Journal - Napló
|Posted on September 10, 2011 at 1:50 PM|
Sousou worked in a nearby shop that sold mostly sweet pastry. Her ravishing smile attracted me every day to check all Lebanese sweets. Communication was via plain smile and showing the appropriate number of fingers (how many I want from which sweets) until one evening her boss was also there, who spoke English.
I was waiting for the aromatic, cheesy mankoush at our regular ”Syrian” place, when Sousou waved at me from behind the cake counter beside it. I went over to her, where her boss (a ca 40 year old lady) started to talk to me and translated also for Sousou and this is how I got to know that (also) the girl finds me “sympathetic.” When I told them what I was doing in Lebanon and what I am currently involved, they asked for my number, to call me sometimes to ask if I am all right.
The day after I entered the shop with the intention of inviting Sousou for a coffee. As there was nobody there to help in communication, I quickly grabbed a little notepad and drew a table with two coffee cups, two chairs and two figures (one with long hair and one with short) and showed it to her, with a question mark on my face. She seemed to understand and her answer was a nod and a smile. Using my rudimentary knowledge of Arabic, I asked ”when”? She indicated she doesn’t know how to inform me about the time and date. On my mobile I entered the calendar function and gave it to her and she started nodding heavily.
I pointed in front of me with a question: ”today”? She shook her head and said in English ”tomorrow”. ”When”? I asked, making circles on my wristwatch with my finger. She showed 5 fingers, indicating the time. I made circles in the air, looking at the street, to which she showed ”here, in this place”, that is, that we should meet in the shop. Eventually I also bought some of the sweets.
The next afternoon I appeared in the shop at 5 pm in my only (but still quite reasonable) pair of long pants and a shirt with short sleeves. She was clearly still working and she asked me kindly to enter. A gentleman entered the shop after me and asked me in English what I wanted to buy. I started to explain that right now I want nothing, this is not what I am here for, and so he asked me to join him and pointed at a plastic chair out on the sidewalk. I thought that this was the father. I got a chair from Sousou and so we sat down at the sidewalk.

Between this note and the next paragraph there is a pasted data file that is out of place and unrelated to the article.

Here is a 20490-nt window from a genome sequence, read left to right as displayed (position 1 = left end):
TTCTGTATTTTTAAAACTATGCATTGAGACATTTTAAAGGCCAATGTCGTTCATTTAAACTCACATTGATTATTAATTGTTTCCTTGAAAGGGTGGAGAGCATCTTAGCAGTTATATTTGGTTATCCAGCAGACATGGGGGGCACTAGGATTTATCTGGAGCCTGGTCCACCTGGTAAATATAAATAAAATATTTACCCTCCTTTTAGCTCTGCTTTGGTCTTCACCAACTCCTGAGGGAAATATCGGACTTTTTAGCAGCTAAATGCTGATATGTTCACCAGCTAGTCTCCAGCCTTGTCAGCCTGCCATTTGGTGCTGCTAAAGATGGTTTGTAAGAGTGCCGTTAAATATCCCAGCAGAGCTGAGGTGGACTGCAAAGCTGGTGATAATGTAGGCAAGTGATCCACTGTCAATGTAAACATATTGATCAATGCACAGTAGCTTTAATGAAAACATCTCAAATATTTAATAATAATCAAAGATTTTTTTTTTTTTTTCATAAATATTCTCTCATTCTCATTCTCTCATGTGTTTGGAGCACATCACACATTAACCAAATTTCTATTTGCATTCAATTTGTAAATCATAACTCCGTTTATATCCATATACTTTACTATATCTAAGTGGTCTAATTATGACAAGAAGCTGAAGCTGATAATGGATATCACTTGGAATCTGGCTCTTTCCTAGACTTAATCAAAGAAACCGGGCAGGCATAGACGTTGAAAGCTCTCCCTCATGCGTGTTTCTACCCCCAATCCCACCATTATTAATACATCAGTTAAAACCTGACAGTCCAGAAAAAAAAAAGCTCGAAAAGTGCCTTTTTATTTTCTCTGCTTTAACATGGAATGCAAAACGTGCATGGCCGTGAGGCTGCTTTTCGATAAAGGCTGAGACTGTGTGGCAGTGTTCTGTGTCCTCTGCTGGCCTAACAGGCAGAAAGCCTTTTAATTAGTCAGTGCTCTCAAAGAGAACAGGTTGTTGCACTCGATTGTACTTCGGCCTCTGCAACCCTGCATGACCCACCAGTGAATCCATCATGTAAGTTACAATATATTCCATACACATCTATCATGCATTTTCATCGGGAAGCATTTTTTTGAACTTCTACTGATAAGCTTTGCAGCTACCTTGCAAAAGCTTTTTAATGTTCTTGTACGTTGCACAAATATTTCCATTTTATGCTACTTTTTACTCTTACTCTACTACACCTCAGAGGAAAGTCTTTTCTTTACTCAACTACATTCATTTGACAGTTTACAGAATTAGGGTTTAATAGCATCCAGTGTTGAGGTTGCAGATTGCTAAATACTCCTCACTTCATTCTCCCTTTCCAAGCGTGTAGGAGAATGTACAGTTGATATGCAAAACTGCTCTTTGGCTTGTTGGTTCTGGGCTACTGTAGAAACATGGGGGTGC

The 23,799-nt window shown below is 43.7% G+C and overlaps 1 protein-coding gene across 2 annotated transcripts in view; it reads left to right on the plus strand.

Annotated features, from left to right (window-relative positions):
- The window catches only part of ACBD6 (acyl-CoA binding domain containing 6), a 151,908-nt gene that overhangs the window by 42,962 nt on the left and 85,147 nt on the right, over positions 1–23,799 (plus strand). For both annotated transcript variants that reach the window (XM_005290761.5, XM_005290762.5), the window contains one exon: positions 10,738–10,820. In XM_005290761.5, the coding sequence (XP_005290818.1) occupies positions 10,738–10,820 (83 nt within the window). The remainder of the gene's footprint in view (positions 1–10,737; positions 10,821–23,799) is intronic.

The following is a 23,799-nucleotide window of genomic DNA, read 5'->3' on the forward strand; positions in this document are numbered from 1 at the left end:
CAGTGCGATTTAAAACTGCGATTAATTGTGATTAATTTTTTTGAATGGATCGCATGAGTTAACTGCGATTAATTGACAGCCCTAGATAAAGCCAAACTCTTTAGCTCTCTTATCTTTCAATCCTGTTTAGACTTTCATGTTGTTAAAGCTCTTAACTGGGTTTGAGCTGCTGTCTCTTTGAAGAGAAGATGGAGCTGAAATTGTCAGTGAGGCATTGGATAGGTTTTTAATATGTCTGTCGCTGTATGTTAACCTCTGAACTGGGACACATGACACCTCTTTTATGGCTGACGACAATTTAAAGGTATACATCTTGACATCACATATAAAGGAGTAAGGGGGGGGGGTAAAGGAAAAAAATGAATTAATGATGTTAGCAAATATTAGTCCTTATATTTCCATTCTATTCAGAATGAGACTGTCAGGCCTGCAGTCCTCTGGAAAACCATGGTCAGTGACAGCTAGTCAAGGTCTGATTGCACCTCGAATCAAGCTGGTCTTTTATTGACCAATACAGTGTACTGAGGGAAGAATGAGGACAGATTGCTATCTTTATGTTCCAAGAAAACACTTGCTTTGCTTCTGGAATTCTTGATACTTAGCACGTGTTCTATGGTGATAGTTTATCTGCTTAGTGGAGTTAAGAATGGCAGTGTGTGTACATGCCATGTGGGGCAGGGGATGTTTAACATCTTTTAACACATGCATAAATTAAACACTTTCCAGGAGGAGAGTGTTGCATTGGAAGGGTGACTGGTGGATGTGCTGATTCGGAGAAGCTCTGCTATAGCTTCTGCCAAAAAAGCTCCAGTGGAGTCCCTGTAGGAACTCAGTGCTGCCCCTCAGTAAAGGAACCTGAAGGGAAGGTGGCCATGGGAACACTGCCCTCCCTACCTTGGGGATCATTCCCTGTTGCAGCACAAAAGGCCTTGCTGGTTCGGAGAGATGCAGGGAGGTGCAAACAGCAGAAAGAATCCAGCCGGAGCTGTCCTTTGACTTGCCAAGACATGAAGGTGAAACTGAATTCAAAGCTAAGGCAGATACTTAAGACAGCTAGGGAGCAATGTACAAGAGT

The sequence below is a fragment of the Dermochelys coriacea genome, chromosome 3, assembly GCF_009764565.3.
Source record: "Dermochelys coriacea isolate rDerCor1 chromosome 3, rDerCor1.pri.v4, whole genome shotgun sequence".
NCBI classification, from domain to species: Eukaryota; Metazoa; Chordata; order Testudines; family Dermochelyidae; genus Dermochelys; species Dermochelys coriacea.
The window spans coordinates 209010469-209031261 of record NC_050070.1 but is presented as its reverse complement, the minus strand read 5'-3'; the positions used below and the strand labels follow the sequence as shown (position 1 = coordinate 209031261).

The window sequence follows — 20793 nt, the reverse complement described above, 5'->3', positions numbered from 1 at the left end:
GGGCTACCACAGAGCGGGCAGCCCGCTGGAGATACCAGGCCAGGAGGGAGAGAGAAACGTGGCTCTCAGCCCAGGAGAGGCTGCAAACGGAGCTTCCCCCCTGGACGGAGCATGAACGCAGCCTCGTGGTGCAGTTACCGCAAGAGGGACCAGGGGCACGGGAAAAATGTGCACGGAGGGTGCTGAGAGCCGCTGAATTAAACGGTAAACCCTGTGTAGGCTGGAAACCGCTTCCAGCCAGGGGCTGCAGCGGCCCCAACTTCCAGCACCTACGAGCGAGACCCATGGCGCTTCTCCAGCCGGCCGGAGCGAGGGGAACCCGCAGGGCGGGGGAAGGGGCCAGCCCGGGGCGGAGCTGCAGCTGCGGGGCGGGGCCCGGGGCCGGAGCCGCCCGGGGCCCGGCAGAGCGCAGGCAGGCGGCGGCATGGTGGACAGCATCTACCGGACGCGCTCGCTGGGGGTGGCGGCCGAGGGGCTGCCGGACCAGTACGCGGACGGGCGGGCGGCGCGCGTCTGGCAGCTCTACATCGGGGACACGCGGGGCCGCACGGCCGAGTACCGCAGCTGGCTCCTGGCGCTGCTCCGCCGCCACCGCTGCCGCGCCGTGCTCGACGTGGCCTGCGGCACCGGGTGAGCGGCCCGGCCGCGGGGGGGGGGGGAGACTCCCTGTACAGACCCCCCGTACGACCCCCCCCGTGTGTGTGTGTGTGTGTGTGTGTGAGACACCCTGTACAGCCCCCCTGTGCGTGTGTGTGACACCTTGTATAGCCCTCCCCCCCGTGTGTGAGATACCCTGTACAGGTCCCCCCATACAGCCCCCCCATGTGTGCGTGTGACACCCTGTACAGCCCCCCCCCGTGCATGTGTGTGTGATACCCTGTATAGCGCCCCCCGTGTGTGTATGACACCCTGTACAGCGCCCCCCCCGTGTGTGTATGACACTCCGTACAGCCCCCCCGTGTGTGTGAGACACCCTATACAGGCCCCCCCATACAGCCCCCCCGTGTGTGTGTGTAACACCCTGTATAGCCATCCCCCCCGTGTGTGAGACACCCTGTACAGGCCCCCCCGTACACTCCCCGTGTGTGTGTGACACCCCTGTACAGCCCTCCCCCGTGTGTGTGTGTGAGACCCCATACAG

In the next one and a half hours I talked with him, Sousou served the customers in the meantime and chatted (obviously about us) and giggled with other ladies around .
As it soon turned out, it was the uncle of Sousou I was facing. He asked me what I was doing in Lebanon, what I do for a living, do I have a wife or girlfriend, do I have money or have a rich family supporting me and how long I will stay here and whether I want to marry a Lebanese woman. I got to know that he spent years living in Canada and has business interests in numerous countries, and that he has 27 shops in Tripoli and that Sousou is married and will soon give birth to a child. He spoke kindly but with authority.
...he told me about Islam in Lebanon, which is more liberal than for example Islam in Saudi Arabia, but is still very different from Europe(ans). While in our countries a women can marry after losing her virginity and can say she was in love with another man previously, this is why she is not untouched – this is no problem. However, in Islamic Tripoli women will preserve their virginity for their marriage without any exceptions.
He told me that the people of Lebanon pay a double bill for almost everything (electricity, television, insurance, etc.). For electricity for example they pay the State and also the person operating the local aggregator, who provides services during hours of blackout of state electricity (4-6 hours a day). They pay for education as well and if you have no money or no powerful politician among your friends, you will be left out of medical care. What keeps then people alive in 3-4 million strong Lebanon? The regular support of the 17 million Lebanese, who live in other countries of the world and (usually being successful businessmen) do not forget their families. A Lebanese father, if earning USD 200 a month, can only survive if he has e.g. 5 sons or other close relatives, who work abroad and support him with 100-100 dollars a month.
He himself spent 6 years in Canada, 3 years of the 6 he spent working 110 hours a week. Then he came home and opened a little shop. Then another one. Then a third one...and so on. Now he has 27 shops in Tripoli only.
“Perhaps we will have several further discussions, I will get to know you as a good person and maybe invite you for a coffee to my home. You could work in my new café (which he will soon open in place of the cake and Syrian mankoush shop). Maybe. We shall see.”...
When I was on my way to the “rendez-vous”, I was prepared for many things. That perhaps Sousou’s parents and siblings will be there and watch the “appropriateness” of the meeting from nearby. Maybe – although I have told them – it is not clear to her/them that I will soon carry on with the trip and if they get to know this they will call off the whole thing or think badly of me. Or maybe we misunderstood each other and only a chair will be waiting for me so that I can consume the purchased sweets on the spot. And a lot of similar contingencies...
But that Sousou is married and that I, instead of becoming an enemy of the family, make a friendly and very educational contact with her well-travelled uncle – this is something I did not think of in advance.
translated by Szegi